A two-second task is one of the least expensive and most effective ways for Texas employers to reduce costs associated with crashes. By promoting seat belt use, you save lives and you save money. In 2016, 43.7% of people killed on state roads were not restrained when the fatal crash occurred, according to the Texas Department of Transportation. One, two: buckle your …
Vehicle safety features are really important. Many of us tend to look at technology – and advanced driver assistance systems – with a bit of nervous trepidation. There is a learning curve that comes with all new gadgets. And what if you can’t remember what safety features are on your car or truck?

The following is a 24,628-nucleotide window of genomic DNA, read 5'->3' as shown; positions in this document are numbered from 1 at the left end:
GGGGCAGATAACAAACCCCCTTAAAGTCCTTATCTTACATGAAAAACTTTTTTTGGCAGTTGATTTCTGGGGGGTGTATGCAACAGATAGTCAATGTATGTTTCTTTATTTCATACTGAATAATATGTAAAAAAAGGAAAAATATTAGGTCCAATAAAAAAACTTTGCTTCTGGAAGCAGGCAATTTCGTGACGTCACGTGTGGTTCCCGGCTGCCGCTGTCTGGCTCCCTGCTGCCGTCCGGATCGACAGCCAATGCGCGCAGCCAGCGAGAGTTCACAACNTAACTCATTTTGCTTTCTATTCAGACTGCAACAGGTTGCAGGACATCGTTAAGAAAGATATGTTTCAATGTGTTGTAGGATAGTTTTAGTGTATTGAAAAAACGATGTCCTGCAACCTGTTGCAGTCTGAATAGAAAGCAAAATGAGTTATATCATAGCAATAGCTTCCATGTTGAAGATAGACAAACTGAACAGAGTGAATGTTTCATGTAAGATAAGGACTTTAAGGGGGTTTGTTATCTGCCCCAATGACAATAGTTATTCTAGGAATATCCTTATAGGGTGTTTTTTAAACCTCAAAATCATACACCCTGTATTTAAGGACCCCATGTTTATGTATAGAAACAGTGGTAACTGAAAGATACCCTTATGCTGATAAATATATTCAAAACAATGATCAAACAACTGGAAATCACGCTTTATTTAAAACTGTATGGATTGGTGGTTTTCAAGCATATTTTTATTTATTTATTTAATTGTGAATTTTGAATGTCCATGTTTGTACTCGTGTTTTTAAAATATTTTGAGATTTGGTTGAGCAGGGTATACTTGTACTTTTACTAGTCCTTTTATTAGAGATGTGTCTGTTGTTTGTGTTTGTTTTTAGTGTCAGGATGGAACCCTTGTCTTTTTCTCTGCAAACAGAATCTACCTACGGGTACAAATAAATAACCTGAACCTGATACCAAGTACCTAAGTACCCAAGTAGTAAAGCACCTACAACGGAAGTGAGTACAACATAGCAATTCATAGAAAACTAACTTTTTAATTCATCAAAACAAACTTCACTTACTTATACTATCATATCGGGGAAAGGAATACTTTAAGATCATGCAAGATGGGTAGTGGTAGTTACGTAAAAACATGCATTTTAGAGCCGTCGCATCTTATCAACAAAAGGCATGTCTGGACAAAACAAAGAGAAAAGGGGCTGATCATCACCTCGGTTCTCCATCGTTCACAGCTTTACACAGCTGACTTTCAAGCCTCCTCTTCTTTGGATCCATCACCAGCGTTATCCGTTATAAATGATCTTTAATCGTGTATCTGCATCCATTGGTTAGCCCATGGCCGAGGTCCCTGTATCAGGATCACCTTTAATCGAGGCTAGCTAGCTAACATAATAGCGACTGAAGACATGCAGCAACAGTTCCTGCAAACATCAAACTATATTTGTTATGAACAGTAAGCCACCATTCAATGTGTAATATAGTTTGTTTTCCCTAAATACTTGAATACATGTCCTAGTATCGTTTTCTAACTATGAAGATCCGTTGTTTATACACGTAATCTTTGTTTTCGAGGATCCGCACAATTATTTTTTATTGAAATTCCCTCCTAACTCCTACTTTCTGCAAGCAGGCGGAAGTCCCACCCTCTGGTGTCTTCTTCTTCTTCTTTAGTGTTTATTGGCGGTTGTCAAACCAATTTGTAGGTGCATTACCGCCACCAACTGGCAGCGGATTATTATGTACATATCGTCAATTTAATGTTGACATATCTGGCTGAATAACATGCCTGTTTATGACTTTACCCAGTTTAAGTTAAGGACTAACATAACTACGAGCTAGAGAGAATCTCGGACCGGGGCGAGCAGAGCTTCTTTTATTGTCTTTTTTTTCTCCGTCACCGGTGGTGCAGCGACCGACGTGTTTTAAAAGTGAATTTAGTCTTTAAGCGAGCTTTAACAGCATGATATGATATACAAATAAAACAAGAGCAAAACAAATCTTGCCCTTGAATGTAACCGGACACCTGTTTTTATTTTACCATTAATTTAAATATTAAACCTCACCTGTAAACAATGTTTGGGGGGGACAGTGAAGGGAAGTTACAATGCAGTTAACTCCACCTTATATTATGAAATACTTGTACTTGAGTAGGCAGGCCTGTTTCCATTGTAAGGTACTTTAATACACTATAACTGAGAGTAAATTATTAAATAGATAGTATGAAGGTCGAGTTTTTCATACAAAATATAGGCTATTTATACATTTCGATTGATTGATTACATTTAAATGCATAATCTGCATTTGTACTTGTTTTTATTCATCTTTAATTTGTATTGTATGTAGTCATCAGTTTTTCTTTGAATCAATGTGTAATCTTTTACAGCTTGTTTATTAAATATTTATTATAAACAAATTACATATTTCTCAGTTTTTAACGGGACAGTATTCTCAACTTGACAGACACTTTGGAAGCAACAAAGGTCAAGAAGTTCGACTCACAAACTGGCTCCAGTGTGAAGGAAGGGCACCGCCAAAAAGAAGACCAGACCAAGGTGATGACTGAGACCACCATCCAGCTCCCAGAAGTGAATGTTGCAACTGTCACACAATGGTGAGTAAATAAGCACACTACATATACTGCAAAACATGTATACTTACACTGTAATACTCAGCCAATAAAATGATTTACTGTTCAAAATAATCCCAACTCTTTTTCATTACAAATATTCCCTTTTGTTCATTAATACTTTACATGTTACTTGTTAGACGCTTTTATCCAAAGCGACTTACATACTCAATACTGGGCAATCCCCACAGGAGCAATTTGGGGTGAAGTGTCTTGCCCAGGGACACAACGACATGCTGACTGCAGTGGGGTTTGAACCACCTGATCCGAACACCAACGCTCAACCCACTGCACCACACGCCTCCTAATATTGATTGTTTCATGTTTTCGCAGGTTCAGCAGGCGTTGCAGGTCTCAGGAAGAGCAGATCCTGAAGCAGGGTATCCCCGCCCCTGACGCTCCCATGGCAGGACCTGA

Typically, when you buy a vehicle, the salesperson will walk you through all the features and demonstrate how they work. All well and good, right? What happens a day or two later when you don’t remember what you learned?
I can tell you my car has many features that I have not fully explored yet. In fact, I will tell on myself.
Accidents often occur by chance or without apparent or deliberate cause. Crashes typically are the result of driver error. Incidents involving distracted, drunk, drugged and drowsy driving have led to a surge in crashes across America. All can be linked to behavior choices. Our Driving Concern Senior Program Manager Lisa Robinson suggests you point out that not-so-subtle difference when talking with employees about the importance of traffic safety.